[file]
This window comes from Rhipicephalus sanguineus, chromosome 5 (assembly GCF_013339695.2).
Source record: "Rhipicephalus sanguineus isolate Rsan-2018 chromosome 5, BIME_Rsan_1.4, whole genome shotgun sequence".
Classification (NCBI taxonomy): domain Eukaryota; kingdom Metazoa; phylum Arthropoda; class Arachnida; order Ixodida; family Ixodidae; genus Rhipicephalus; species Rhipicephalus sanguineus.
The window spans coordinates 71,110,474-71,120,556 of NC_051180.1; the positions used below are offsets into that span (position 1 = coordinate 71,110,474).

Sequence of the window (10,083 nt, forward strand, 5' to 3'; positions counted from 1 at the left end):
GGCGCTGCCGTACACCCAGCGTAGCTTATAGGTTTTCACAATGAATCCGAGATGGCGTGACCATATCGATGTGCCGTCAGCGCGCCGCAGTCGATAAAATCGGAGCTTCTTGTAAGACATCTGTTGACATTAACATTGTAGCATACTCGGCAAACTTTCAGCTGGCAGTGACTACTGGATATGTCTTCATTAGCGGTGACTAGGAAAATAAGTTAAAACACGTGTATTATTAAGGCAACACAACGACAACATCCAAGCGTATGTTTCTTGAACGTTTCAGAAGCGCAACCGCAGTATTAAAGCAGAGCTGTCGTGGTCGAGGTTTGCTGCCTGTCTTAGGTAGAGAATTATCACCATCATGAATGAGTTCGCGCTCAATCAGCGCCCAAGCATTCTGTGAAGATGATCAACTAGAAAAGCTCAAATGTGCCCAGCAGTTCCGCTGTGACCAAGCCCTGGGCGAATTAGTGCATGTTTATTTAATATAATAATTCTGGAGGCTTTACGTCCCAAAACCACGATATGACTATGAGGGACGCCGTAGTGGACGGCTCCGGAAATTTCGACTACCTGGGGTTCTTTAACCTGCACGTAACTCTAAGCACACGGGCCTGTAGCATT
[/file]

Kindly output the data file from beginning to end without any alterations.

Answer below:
This window comes from Rhipicephalus sanguineus, chromosome 5 (assembly GCF_013339695.2).
Source record: "Rhipicephalus sanguineus isolate Rsan-2018 chromosome 5, BIME_Rsan_1.4, whole genome shotgun sequence".
Classification (NCBI taxonomy): domain Eukaryota; kingdom Metazoa; phylum Arthropoda; class Arachnida; order Ixodida; family Ixodidae; genus Rhipicephalus; species Rhipicephalus sanguineus.
The window spans coordinates 71,110,474-71,120,556 of NC_051180.1; the positions used below are offsets into that span (position 1 = coordinate 71,110,474).

Sequence of the window (10,083 nt, forward strand, 5' to 3'; positions counted from 1 at the left end):
GGCGCTGCCGTACACCCAGCGTAGCTTATAGGTTTTCACAATGAATCCGAGATGGCGTGACCATATCGATGTGCCGTCAGCGCGCCGCAGTCGATAAAATCGGAGCTTCTTGTAAGACATCTGTTGACATTAACATTGTAGCATACTCGGCAAACTTTCAGCTGGCAGTGACTACTGGATATGTCTTCATTAGCGGTGACTAGGAAAATAAGTTAAAACACGTGTATTATTAAGGCAACACAACGACAACATCCAAGCGTATGTTTCTTGAACGTTTCAGAAGCGCAACCGCAGTATTAAAGCAGAGCTGTCGTGGTCGAGGTTTGCTGCCTGTCTTAGGTAGAGAATTATCACCATCATGAATGAGTTCGCGCTCAATCAGCGCCCAAGCATTCTGTGAAGATGATCAACTAGAAAAGCTCAAATGTGCCCAGCAGTTCCGCTGTGACCAAGCCCTGGGCGAATTAGTGCATGTTTATTTAATATAATAATTCTGGAGGCTTTACGTCCCAAAACCACGATATGACTATGAGGGACGCCGTAGTGGACGGCTCCGGAAATTTCGACTACCTGGGGTTCTTTAACCTGCACGTAACTCTAAGCACACGGGCCTGTAGCATT